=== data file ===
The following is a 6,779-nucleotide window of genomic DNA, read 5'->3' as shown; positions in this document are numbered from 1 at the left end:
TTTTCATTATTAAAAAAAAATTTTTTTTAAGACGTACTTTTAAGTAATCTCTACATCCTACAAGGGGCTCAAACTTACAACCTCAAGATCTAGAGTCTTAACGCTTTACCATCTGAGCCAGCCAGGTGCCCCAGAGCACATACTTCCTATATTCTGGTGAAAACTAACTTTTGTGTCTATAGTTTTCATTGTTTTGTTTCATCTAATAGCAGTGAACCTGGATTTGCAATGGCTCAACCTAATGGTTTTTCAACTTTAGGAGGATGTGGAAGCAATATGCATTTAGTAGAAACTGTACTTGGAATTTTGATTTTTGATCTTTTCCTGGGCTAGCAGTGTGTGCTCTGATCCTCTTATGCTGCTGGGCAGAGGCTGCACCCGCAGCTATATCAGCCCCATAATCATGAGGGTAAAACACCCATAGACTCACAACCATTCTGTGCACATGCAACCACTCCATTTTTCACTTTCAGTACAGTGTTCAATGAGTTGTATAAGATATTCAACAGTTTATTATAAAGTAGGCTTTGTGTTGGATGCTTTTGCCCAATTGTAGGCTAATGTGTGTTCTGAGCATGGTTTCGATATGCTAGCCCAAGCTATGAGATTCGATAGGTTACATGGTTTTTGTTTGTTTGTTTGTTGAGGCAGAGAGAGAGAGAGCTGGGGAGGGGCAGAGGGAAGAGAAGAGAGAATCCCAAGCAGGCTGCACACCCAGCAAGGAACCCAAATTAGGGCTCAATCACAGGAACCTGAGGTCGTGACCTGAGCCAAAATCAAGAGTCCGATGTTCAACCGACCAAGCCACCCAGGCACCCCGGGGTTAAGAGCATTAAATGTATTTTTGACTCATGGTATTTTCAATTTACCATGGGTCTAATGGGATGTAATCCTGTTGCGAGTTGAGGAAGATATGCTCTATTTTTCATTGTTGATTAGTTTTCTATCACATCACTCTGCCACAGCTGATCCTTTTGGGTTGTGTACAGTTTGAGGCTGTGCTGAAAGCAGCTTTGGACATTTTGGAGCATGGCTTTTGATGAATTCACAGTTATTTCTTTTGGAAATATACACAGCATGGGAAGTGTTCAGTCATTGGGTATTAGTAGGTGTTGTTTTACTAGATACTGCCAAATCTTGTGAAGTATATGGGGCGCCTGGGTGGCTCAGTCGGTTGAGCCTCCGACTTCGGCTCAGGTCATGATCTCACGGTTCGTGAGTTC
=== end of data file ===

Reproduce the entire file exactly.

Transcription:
The following is a 6,779-nucleotide window of genomic DNA, read 5'->3' as shown; positions in this document are numbered from 1 at the left end:
TTTTCATTATTAAAAAAAAATTTTTTTTAAGACGTACTTTTAAGTAATCTCTACATCCTACAAGGGGCTCAAACTTACAACCTCAAGATCTAGAGTCTTAACGCTTTACCATCTGAGCCAGCCAGGTGCCCCAGAGCACATACTTCCTATATTCTGGTGAAAACTAACTTTTGTGTCTATAGTTTTCATTGTTTTGTTTCATCTAATAGCAGTGAACCTGGATTTGCAATGGCTCAACCTAATGGTTTTTCAACTTTAGGAGGATGTGGAAGCAATATGCATTTAGTAGAAACTGTACTTGGAATTTTGATTTTTGATCTTTTCCTGGGCTAGCAGTGTGTGCTCTGATCCTCTTATGCTGCTGGGCAGAGGCTGCACCCGCAGCTATATCAGCCCCATAATCATGAGGGTAAAACACCCATAGACTCACAACCATTCTGTGCACATGCAACCACTCCATTTTTCACTTTCAGTACAGTGTTCAATGAGTTGTATAAGATATTCAACAGTTTATTATAAAGTAGGCTTTGTGTTGGATGCTTTTGCCCAATTGTAGGCTAATGTGTGTTCTGAGCATGGTTTCGATATGCTAGCCCAAGCTATGAGATTCGATAGGTTACATGGTTTTTGTTTGTTTGTTTGTTGAGGCAGAGAGAGAGAGAGCTGGGGAGGGGCAGAGGGAAGAGAAGAGAGAATCCCAAGCAGGCTGCACACCCAGCAAGGAACCCAAATTAGGGCTCAATCACAGGAACCTGAGGTCGTGACCTGAGCCAAAATCAAGAGTCCGATGTTCAACCGACCAAGCCACCCAGGCACCCCGGGGTTAAGAGCATTAAATGTATTTTTGACTCATGGTATTTTCAATTTACCATGGGTCTAATGGGATGTAATCCTGTTGCGAGTTGAGGAAGATATGCTCTATTTTTCATTGTTGATTAGTTTTCTATCACATCACTCTGCCACAGCTGATCCTTTTGGGTTGTGTACAGTTTGAGGCTGTGCTGAAAGCAGCTTTGGACATTTTGGAGCATGGCTTTTGATGAATTCACAGTTATTTCTTTTGGAAATATACACAGCATGGGAAGTGTTCAGTCATTGGGTATTAGTAGGTGTTGTTTTACTAGATACTGCCAAATCTTGTGAAGTATATGGGGCGCCTGGGTGGCTCAGTCGGTTGAGCCTCCGACTTCGGCTCAGGTCATGATCTCACGGTTCGTGAGTTC